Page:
No monies from the EU’s flagship Emergency Trust Fund (ETF) for Africa goes to the Ethiopian government or its agencies, the Commission stressed yesterday (6 September), as human rights groups say more than 400 people have been killed in clashes with the government.
The ETF was set up last year, at the Valleta migration summit, in an attempt to mitigate the ‘pull’ factors behind uncontrolled migration from sub-Saharan Africa to Europe, in the wake of the migration crisis.
Ethiopia, with a stable and West-friendly government in the Horn of Africa, is one of the major recipients of the trust fund, which aims to improve life chances and livelihoods in some of the world’s poorest countries.
However, the authoritarian government in Addis Ababa has long been the butt of accusations over its treatment of the Oromia people and their region – which surrounds the capital.
Since November 2015 – when Commission President Jean-Claude Juncker signed the ETF – some 400 people have been killed by Ethiopian government security forces during protests, according to New York-based Human Rights Watch.
Thousands more have been detained.
Credit: Human Rights Watch
Amnesty International says over 100 people were killed at a demonstration in early August.
This week, the situation deteriorated further, with the deaths of at least 23 inmates in a fire at a prison believed to be holding detained protestors.
Pictures showed smoke billowing from the jail, but the BBC cited local media reporting the sound of gunfire from the Qilinto prison.
Pressed by EurActiv.com on whether the Commission had a view on the unrest in one of its key partners in sub-Saharan Africa, and whether the ETF contained a mechanism for either reviewing or even suspending payments through the Emergency Trust Fund, a spokesman was quick to point out that no monies were channelled directly through the government in Addis Ababa, or any government agencies.
In an emailed statement later, it added, “As far as the Emergency Trust Fund for Africa is concerned, it is important to know that no funding are decentralised to, or channelled through, the beneficiary countries’ government structures.
“This of course also applies to Ethiopia.”
Ethiopia, which is a close ally of Washington, is surrounded by failed states in the Horn of Africa, such as South Sudan, Somalia and Eritrea. This year it has had to deal with one of its worst droughts in 50 years, worse even than that of the famine of 1984-85, exacerbated by the El Niño weather phenomenon.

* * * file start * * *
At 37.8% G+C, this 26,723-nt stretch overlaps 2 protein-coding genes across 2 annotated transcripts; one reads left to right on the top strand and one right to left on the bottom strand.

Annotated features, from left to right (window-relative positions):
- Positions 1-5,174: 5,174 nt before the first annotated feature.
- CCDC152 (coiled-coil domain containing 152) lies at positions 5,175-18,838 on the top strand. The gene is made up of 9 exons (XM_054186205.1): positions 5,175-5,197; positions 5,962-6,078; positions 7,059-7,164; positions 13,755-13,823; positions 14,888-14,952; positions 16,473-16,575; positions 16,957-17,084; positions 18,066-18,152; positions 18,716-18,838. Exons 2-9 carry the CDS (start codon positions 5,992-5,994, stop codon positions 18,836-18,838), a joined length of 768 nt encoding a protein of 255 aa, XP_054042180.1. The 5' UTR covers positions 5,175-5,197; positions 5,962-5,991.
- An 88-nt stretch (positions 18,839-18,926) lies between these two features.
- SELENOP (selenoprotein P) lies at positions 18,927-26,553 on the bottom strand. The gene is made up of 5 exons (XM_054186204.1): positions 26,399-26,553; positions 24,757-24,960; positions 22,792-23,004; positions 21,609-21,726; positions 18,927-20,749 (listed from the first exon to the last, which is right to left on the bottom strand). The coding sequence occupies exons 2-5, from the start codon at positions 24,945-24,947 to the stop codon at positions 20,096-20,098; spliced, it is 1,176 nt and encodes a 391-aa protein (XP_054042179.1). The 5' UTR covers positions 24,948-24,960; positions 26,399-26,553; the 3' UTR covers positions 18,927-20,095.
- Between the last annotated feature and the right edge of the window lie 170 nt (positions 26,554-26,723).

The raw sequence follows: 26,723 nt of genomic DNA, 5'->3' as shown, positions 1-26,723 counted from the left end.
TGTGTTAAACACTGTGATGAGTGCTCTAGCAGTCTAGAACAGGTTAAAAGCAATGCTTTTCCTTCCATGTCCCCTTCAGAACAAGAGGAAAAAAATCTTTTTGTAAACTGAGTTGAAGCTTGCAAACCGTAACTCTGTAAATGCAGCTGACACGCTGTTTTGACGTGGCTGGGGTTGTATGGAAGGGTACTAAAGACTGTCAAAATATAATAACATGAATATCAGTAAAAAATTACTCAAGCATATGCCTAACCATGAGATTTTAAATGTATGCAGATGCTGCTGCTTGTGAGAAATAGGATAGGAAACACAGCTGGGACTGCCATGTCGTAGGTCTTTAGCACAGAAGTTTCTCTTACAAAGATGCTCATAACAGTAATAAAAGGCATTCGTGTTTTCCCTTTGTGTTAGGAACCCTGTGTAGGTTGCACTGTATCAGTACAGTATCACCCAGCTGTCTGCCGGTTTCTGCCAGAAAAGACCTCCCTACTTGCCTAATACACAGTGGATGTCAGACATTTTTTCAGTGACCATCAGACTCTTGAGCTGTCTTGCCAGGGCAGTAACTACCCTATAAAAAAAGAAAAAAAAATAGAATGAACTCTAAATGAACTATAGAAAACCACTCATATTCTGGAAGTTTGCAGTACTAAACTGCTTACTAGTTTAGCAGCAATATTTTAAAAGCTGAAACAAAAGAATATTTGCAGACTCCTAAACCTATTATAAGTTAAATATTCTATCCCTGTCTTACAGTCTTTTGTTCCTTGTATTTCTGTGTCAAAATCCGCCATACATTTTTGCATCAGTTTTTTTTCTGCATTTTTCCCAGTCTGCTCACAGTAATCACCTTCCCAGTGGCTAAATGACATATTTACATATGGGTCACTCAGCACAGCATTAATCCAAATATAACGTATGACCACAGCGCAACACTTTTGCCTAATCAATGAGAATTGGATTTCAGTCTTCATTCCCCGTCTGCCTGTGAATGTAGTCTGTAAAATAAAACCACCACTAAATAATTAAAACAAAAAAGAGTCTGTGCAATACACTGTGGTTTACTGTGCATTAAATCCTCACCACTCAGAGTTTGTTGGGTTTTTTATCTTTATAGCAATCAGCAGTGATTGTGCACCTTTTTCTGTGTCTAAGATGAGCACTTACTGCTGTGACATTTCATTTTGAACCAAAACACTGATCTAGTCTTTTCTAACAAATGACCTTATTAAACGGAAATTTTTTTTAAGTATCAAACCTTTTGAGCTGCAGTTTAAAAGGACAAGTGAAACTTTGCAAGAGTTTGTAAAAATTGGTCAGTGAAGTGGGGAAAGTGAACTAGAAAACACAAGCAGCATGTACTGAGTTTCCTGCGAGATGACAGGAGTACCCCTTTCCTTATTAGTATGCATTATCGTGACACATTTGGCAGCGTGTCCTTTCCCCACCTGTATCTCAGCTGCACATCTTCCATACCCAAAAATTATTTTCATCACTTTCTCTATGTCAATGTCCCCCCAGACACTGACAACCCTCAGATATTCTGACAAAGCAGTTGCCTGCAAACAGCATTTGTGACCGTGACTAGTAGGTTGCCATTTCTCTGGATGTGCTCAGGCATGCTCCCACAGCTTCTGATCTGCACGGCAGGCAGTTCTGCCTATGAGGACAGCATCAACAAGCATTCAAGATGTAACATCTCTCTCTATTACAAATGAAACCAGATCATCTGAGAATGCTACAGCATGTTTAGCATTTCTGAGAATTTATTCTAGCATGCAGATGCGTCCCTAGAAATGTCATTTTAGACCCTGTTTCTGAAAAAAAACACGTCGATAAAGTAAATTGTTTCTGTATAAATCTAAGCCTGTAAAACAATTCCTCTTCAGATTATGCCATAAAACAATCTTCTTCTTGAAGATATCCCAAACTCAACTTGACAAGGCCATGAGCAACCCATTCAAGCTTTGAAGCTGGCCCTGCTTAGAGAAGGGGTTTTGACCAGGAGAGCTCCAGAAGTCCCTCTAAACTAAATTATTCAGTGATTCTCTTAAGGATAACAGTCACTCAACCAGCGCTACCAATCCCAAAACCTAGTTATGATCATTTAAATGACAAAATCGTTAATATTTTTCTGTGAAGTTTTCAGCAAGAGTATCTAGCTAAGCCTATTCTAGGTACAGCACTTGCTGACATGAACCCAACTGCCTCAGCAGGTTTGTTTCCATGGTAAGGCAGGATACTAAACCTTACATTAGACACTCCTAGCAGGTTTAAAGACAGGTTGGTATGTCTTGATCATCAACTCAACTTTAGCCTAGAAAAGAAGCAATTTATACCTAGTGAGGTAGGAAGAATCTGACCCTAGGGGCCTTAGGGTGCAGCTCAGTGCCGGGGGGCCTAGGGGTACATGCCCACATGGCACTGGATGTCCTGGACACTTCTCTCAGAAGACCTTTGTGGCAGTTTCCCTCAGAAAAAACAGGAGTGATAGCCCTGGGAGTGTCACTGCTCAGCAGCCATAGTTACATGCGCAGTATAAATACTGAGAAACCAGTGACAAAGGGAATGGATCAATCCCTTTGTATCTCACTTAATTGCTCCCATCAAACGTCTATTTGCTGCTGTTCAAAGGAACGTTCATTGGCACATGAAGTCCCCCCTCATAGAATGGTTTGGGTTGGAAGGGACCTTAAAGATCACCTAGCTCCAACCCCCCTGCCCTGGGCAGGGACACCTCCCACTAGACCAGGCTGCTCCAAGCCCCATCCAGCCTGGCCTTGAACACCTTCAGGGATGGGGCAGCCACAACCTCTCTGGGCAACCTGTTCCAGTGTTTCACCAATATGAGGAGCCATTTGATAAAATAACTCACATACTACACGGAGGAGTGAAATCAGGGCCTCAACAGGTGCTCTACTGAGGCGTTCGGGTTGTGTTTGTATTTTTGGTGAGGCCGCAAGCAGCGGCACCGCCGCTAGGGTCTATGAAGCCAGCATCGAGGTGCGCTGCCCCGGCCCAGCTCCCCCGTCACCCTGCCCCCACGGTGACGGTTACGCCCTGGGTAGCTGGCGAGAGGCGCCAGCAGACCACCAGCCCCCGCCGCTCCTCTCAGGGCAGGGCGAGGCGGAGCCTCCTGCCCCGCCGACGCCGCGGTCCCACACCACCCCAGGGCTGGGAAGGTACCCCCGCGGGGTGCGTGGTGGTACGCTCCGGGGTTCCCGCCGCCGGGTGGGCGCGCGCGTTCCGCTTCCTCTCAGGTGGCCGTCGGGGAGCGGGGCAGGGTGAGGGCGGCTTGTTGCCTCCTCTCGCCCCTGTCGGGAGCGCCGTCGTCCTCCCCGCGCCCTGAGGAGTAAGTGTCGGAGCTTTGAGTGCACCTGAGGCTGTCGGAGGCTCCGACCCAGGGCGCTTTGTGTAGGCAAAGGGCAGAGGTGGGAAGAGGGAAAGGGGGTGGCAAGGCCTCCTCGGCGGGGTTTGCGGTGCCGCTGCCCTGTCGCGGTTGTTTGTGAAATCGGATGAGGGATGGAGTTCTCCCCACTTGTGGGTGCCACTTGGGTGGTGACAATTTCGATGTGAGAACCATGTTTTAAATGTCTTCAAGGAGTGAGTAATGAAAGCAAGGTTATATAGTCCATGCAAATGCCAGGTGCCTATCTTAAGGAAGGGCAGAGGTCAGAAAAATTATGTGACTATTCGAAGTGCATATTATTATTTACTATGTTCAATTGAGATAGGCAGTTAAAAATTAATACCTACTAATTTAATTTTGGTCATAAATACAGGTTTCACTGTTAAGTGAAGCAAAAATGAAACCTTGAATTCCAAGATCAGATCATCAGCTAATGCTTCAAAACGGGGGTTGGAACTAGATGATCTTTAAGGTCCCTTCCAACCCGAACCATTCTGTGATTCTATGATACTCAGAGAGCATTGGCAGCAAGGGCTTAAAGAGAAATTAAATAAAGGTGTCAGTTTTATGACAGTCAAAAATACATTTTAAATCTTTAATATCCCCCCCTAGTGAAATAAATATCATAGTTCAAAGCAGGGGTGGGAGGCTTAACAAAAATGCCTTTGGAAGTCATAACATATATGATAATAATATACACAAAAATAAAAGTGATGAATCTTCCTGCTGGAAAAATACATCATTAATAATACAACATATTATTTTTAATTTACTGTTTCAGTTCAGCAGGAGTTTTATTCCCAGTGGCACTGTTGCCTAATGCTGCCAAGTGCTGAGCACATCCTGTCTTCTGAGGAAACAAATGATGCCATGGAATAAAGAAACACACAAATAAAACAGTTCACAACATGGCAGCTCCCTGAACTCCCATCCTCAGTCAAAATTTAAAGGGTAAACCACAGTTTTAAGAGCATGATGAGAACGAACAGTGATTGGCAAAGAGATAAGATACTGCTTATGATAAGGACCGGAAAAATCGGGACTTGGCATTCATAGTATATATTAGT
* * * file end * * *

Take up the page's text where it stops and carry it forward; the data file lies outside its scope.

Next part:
However, it has a difficult relationship with major aid agencies and NGOs, some of whom complain privately that operating in the country is dependent on not criticising the government in Addis Ababa.
The government in Addis Ababa, led by Prime Minister Hailemariam Dessalegn, has angrily dismissed the numbers cited by HRW, although admitting people have died in the protests, and blamed “illegal demonstrations and criminal attacks on property” for the unrest.
Desssalegn gave a press briefing on 30th August in which he made it clear that the government had a “responsibility to deal carry out its mandate to maintain law and order.”
“The government would never abrogate its responsibility to maintain peace, law and order. It would not allow the illegal demonstrations, violent clashes or criminal attacks on property that have been disturbing the country to continue,” he added.
Dessalegn stressed that peaceful demonstrations were allowed under the Ethiopian constitution – but must be agreed in time and in advance over location, be peaceful and “avoid disrupting day-to-day public activities or civic engagement.”
The PM also criticised the New York Times and the Financial Times, at length, for recent articles which he claimed romanticised the opposition or downplayed the country’s economic strengths, respectively.
Although no single event seems to have triggered the 10 months of demonstrations in Ethiopia, the Oromo people complained of a plan to expand the capital, Addis Ababa, into their lands, and that they are disenfranchised by a government largely led by the Tigray grouping, from northern Ethiopia.
In a wide-ranging interview, Commissioner Neven Mimica tells EurActiv.com’s Matthew Tempest about the executive’s master plan for legal migration, as well as the limits of development aid to African states in the rough.
The cause of the Oromo people hit the headlines worldwide this summer, as Ethiopian runner Feyisa Lilesa crossed the finishing line at the Rio Olympics with his arms crossed in protest, before seeking political asylum abroad.
A spokesman for the Commission said, “The EU follows the human rights situation in Ethiopia very closely.
“Through high-level political contacts, the EU consistently raises concerns with the Ethiopian government.
“The EU also provides specific assistance to support human rights in the country, notably through the EU Civil Society Fund. We firmly believe that the combination of constructive dialogue and targeted development assistance will lead to positive changes in the human rights situation in Ethiopia and in the region.
“Key areas of concern are human rights, peace and stability in the country, as well as irregular migration and displacement.
Recently, the Ethiopian government began a big drive to increase its attraction as a high-end international tourism destination.